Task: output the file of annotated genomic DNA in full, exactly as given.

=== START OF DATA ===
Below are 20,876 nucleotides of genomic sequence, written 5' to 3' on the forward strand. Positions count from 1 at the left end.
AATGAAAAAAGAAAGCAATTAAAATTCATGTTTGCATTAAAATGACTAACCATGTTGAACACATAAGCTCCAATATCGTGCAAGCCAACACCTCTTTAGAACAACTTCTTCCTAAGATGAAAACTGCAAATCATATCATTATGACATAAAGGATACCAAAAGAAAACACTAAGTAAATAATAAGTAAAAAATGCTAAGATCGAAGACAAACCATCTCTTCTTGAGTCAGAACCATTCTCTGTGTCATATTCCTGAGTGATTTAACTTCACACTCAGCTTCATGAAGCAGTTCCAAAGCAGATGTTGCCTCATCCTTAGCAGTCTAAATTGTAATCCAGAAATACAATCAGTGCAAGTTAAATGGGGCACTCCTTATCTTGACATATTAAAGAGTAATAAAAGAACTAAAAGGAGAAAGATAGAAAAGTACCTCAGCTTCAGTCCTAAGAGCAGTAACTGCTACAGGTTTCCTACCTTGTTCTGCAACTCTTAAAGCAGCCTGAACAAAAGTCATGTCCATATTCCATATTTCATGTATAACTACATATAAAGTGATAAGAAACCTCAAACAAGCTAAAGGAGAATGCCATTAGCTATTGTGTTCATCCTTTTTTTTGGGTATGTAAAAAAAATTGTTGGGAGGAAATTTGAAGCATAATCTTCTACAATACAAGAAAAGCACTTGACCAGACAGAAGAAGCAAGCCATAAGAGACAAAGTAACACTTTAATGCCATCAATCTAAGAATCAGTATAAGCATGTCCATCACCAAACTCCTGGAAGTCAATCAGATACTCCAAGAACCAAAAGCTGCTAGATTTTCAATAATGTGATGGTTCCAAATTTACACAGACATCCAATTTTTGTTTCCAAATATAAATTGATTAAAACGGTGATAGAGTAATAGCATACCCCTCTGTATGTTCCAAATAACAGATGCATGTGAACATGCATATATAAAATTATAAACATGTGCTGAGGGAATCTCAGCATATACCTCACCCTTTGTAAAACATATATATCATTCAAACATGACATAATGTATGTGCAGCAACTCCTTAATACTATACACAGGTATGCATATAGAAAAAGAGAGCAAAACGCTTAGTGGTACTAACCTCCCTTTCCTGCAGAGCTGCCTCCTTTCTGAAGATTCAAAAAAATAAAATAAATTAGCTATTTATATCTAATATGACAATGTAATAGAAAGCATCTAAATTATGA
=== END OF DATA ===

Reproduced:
Below are 20,876 nucleotides of genomic sequence, written 5' to 3' on the forward strand. Positions count from 1 at the left end.
AATGAAAAAAGAAAGCAATTAAAATTCATGTTTGCATTAAAATGACTAACCATGTTGAACACATAAGCTCCAATATCGTGCAAGCCAACACCTCTTTAGAACAACTTCTTCCTAAGATGAAAACTGCAAATCATATCATTATGACATAAAGGATACCAAAAGAAAACACTAAGTAAATAATAAGTAAAAAATGCTAAGATCGAAGACAAACCATCTCTTCTTGAGTCAGAACCATTCTCTGTGTCATATTCCTGAGTGATTTAACTTCACACTCAGCTTCATGAAGCAGTTCCAAAGCAGATGTTGCCTCATCCTTAGCAGTCTAAATTGTAATCCAGAAATACAATCAGTGCAAGTTAAATGGGGCACTCCTTATCTTGACATATTAAAGAGTAATAAAAGAACTAAAAGGAGAAAGATAGAAAAGTACCTCAGCTTCAGTCCTAAGAGCAGTAACTGCTACAGGTTTCCTACCTTGTTCTGCAACTCTTAAAGCAGCCTGAACAAAAGTCATGTCCATATTCCATATTTCATGTATAACTACATATAAAGTGATAAGAAACCTCAAACAAGCTAAAGGAGAATGCCATTAGCTATTGTGTTCATCCTTTTTTTTGGGTATGTAAAAAAAATTGTTGGGAGGAAATTTGAAGCATAATCTTCTACAATACAAGAAAAGCACTTGACCAGACAGAAGAAGCAAGCCATAAGAGACAAAGTAACACTTTAATGCCATCAATCTAAGAATCAGTATAAGCATGTCCATCACCAAACTCCTGGAAGTCAATCAGATACTCCAAGAACCAAAAGCTGCTAGATTTTCAATAATGTGATGGTTCCAAATTTACACAGACATCCAATTTTTGTTTCCAAATATAAATTGATTAAAACGGTGATAGAGTAATAGCATACCCCTCTGTATGTTCCAAATAACAGATGCATGTGAACATGCATATATAAAATTATAAACATGTGCTGAGGGAATCTCAGCATATACCTCACCCTTTGTAAAACATATATATCATTCAAACATGACATAATGTATGTGCAGCAACTCCTTAATACTATACACAGGTATGCATATAGAAAAAGAGAGCAAAACGCTTAGTGGTACTAACCTCCCTTTCCTGCAGAGCTGCCTCCTTTCTGAAGATTCAAAAAAATAAAATAAATTAGCTATTTATATCTAATATGACAATGTAATAGAAAGCATCTAAATTATGA